This is why while there is no change in raw fruits and vegetables, there is a distinct change in the way cooked food is before and after the eclipse. What was nourishing food turns into poison.

Of course, there is no real science to support this belief.

Bad for babies

Pregnant women hear no end of superstitious beliefs supposedly pertaining to them. Among them is one that says eclipses harm the child-to-be. In some parts of rural Mexico, for example, solar eclipses are said to cause babies to be born with harelips.

But there’s no particular harm to people or fetuses from the sun’s rays, or absence thereof, during eclipses. To the extent that the sun hurts while it helps us, it does this daily.

Reveling in the cosmic event

Scientists in the US are counting down the weeks, days, and minutes until first (visual) contact between the sun and moon in the country.

The moon will pass between the sun and Earth, and block all or part of the sun for up to two minutes and 40 seconds (the duration of the eclipse depends on where it’s observed from). This offers a rare opportunity for scientists to see more of the sun than just its photosphere, or the bright yellow surface that most think of when they picture the star of the solar system. While the moon blocks out the intense light of the photosphere, the corona and chromosphere, the two much dimmer outermost layers of the sun’s atmosphere will be briefly visible to all in the path of the total eclipse.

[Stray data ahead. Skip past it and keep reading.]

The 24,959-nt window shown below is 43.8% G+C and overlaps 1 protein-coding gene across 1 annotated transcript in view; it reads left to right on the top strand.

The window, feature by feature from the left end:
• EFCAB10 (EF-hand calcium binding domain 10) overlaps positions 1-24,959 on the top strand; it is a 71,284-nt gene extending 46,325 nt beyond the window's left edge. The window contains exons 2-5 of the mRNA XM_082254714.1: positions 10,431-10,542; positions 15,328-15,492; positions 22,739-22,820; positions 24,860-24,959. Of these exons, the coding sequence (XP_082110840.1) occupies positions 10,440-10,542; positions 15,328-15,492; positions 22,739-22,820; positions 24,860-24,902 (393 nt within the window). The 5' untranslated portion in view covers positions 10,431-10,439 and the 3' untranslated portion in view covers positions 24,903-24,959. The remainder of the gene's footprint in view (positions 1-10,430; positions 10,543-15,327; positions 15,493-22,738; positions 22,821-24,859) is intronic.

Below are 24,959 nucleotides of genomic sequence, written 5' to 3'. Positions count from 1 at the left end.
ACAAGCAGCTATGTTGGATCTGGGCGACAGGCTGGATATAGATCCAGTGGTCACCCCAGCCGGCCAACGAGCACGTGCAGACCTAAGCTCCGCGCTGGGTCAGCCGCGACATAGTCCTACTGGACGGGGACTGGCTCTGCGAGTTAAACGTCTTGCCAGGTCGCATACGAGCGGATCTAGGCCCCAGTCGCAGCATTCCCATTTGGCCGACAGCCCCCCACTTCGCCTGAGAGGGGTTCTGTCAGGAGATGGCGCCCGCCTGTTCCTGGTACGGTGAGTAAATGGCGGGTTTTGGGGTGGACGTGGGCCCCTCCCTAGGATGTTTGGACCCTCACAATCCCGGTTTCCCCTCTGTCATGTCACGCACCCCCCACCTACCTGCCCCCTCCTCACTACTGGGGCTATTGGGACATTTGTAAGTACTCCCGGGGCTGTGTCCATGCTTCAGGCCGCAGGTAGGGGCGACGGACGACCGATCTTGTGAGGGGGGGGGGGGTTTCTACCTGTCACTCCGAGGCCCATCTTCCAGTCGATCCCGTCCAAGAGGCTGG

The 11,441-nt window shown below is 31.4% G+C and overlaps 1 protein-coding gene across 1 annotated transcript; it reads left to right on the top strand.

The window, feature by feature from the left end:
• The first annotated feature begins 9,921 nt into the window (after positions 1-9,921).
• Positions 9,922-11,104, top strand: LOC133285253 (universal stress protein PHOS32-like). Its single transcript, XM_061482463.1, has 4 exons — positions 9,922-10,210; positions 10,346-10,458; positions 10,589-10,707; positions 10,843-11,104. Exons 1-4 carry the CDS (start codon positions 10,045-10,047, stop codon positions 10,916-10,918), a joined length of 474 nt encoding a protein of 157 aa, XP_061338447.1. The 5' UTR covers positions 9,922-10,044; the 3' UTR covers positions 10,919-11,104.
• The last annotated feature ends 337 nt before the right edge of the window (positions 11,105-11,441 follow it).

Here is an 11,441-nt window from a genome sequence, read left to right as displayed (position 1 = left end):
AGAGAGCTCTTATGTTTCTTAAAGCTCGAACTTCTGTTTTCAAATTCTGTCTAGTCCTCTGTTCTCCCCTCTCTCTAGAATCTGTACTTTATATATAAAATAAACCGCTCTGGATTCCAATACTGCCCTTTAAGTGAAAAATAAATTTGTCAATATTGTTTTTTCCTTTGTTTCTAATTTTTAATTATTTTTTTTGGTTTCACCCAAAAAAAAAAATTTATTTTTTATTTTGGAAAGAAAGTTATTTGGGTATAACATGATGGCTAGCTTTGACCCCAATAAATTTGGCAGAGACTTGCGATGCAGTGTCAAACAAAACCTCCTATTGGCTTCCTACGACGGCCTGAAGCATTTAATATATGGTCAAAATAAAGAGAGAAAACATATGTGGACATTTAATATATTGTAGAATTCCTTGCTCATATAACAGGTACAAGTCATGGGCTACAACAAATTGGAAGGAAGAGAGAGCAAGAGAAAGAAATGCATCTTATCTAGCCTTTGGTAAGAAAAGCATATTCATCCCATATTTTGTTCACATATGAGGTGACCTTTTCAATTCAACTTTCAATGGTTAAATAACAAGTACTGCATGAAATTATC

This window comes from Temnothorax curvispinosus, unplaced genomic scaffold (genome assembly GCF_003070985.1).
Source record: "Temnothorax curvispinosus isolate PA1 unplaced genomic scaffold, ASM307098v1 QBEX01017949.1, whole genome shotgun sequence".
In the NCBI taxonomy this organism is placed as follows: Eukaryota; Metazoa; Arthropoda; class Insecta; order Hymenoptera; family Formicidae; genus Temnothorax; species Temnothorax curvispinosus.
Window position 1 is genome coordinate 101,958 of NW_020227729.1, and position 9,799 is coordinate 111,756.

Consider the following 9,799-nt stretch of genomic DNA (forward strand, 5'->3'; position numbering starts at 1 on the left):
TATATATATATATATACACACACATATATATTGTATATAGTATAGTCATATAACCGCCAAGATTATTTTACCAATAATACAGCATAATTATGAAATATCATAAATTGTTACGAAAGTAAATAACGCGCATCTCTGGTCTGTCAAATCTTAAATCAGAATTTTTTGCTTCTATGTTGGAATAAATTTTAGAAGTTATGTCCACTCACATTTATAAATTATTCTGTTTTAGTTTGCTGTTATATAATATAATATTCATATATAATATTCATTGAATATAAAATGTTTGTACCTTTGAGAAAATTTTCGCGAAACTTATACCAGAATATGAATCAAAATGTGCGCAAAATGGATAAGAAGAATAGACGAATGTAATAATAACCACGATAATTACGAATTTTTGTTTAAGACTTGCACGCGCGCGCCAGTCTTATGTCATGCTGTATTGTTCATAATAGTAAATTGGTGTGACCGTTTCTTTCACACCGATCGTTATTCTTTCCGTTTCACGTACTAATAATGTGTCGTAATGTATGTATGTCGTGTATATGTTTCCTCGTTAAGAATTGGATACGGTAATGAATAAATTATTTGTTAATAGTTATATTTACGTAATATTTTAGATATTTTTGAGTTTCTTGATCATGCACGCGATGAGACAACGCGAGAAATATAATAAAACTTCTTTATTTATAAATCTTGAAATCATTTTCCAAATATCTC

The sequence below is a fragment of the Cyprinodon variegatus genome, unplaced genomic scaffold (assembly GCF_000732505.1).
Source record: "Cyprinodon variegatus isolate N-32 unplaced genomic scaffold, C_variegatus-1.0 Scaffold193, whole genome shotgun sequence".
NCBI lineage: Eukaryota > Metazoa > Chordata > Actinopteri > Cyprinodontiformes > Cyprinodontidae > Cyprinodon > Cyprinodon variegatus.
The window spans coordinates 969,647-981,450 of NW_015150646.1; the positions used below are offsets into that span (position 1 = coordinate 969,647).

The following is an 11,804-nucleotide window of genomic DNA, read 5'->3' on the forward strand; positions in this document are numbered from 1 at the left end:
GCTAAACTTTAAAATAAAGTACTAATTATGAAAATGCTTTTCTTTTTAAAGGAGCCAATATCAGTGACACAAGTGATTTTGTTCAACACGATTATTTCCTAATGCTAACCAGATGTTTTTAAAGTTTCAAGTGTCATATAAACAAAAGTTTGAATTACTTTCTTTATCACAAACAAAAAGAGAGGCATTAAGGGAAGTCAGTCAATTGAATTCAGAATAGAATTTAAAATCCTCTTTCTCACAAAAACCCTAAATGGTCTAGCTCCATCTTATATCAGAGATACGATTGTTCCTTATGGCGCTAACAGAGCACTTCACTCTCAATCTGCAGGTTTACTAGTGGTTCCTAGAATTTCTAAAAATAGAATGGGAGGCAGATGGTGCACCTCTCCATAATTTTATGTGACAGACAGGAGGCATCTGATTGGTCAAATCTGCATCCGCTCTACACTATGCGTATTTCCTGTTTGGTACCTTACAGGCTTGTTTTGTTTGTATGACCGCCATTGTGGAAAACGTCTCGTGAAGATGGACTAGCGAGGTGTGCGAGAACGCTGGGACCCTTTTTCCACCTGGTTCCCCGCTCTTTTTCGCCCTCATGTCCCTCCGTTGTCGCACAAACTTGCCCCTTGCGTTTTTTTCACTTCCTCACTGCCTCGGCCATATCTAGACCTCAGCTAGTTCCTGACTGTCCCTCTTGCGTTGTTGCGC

A total solar eclipse will be visible to more US residents than any other since 1979, as the path of totality goes through 14 contiguous states. The eclipse will also be observable, at least partially, in all of Mexico and Canada, and parts of South America, Africa, and northwestern Europe.

NASA eclipse map.
The path of the eclipse across the US.
Image: NASA

Experts are already waxing poetic about the solar event, and it hasn’t even happened yet. According to Thomas Zurbuchen of NASA’s Science Mission Directorate, speaking at a press conference in Washington DC on June 21: “These cosmic moments where nature speaks to us in an emotional way, sometimes come loud, like thunderstorms, storms, hurricanes and earthquakes, but this one…will be silent. Day will turn into night and back again.”